LONDON, United Kingdom — In a bid to connect more closely to today’s consumers, a younger generation who take a stance on social issues and push brands to become activists, Diesel is tackling cyber bullying in its Autumn/Winter 2018 campaign.
Four-in-ten Americans have personally experienced online harassment and 62 percent consider it a major problem, according to a 2017 study by the Pew Research Center. While many take a step back when faced with negativity and criticism on social media, Diesel is making it public.
As part of the campaign, some of the world’s most polarising celebrities, from Nicki Minaj and Gucci Mane to actors Bella Thorne, Tommy Dorfman and Yoo Ah-in and model Jonathan Bellini, have taken the most hateful messages they have received on social media and applied onto a Diesel design — what the brand calls “hate couture,” a riff on custom-made haute couture garments.
Nicki Minaj’s T-shirt is emblazoned with the words “The Bad Guy,” while Gucci Mane has “Fuck You, Impostor” written on his shirt. The limited-edition pieces will be available in Diesel stores and online, and customers will also be able to create their own customised items from October 6. With the proceeds from the sale of the pieces, Diesel will be making a donation in support of anti-bullying programmes at its OTB foundation, a non-for-profit organisation.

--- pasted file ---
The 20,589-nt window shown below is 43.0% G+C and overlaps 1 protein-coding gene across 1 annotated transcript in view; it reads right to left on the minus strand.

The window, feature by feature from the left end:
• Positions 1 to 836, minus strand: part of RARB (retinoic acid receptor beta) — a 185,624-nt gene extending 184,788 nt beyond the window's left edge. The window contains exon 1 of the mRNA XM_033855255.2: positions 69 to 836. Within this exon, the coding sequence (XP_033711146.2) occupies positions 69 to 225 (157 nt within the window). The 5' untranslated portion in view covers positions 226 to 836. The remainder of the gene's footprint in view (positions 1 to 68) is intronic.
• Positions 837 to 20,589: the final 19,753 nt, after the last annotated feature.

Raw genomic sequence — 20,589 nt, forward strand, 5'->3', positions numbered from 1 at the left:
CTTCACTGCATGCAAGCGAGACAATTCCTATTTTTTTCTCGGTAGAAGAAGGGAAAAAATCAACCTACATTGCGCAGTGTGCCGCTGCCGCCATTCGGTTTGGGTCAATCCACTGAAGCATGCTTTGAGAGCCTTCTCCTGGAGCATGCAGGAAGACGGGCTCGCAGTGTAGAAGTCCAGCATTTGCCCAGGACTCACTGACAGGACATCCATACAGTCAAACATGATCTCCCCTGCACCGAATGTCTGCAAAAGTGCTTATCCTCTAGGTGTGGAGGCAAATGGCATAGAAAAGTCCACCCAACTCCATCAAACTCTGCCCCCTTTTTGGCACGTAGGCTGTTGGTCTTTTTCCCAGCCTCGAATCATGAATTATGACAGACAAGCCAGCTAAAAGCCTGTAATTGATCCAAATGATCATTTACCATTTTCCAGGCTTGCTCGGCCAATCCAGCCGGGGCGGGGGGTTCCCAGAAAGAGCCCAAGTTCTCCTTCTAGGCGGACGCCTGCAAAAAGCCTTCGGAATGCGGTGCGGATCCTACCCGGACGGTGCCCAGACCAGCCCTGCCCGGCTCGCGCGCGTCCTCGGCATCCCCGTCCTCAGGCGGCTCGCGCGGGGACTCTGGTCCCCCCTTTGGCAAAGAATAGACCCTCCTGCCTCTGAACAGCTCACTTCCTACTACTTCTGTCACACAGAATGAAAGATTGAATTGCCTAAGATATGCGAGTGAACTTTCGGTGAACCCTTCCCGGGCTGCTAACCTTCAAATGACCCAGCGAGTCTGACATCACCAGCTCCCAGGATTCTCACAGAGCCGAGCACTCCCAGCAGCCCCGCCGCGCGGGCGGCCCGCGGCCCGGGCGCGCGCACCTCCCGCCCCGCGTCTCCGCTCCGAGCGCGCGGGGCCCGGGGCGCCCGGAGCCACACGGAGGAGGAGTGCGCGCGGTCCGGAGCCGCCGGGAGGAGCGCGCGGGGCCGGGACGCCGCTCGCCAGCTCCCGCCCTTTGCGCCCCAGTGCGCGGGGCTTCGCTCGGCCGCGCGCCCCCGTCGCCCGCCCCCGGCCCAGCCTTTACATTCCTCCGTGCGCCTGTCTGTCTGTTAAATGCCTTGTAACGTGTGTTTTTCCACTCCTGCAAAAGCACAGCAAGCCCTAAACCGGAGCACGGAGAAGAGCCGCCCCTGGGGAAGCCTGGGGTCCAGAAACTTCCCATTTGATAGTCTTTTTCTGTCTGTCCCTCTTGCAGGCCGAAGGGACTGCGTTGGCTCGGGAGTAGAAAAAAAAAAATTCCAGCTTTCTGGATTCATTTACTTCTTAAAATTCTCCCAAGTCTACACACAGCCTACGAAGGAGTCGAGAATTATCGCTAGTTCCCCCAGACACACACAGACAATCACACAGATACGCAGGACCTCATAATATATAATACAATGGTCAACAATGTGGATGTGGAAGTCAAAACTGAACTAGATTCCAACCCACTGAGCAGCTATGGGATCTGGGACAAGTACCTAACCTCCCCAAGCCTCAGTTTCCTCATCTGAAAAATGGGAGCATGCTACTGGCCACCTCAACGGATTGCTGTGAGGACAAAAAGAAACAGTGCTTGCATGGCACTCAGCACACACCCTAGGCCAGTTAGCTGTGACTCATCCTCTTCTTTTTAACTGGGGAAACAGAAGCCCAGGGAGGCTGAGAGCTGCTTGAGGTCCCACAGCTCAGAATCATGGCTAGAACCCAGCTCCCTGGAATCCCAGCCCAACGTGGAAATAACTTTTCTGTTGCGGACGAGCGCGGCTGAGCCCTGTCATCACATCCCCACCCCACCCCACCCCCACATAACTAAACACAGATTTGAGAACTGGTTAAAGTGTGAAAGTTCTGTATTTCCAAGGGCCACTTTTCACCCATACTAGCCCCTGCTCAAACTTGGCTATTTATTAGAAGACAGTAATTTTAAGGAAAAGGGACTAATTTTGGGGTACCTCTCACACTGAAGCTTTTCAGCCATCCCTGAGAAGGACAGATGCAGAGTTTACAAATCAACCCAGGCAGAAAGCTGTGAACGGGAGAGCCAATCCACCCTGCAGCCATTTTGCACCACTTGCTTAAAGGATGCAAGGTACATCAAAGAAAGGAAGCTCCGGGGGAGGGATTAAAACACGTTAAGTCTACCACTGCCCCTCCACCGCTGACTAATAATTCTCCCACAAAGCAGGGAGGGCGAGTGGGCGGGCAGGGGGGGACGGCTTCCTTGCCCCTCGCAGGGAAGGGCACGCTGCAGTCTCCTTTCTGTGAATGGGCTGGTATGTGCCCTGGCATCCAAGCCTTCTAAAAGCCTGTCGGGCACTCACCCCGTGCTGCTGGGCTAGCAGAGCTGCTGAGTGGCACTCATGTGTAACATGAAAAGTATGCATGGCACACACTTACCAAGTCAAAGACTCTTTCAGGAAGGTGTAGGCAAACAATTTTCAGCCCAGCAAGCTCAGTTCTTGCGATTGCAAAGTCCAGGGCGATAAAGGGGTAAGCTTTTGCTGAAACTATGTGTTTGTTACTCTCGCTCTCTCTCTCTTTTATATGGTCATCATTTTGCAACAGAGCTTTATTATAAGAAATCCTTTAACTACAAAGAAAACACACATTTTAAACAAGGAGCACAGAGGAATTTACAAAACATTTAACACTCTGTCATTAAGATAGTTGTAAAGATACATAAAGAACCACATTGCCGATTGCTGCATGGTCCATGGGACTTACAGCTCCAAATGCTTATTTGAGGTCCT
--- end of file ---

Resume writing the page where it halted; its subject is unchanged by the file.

“We wanted to create this controversial irony with our clothes,” says Renzo Rosso, founder of Diesel and president of OTB Group, the holding company of Diesel as well as Maison Martin Margiela and Marni. “It’s the way we have to communicate today. We have to do it with our lifestyle and irony.”
The Diesel brand, which marks its 40th anniversary this year, was built on provocation. The brand has previously created some of the world’s most controversial advertising campaigns, tackling issues such as politics, religion, sexuality and race (think two male sailors locked in a kiss celebrating the end of World War II or a black man diving into a pool for “whites only” during Apartheid in South Africa).
For Rosso, today’s ad campaigns are much more important. “For me, the 90s advertising was not very controversial, it was just an ironic way to see the problems,” he said. “Today it’s more close to the reality of the age, where people are into social issues and can talk with everyone about this. It’s the only way to survive — to be in contact with the new generation.”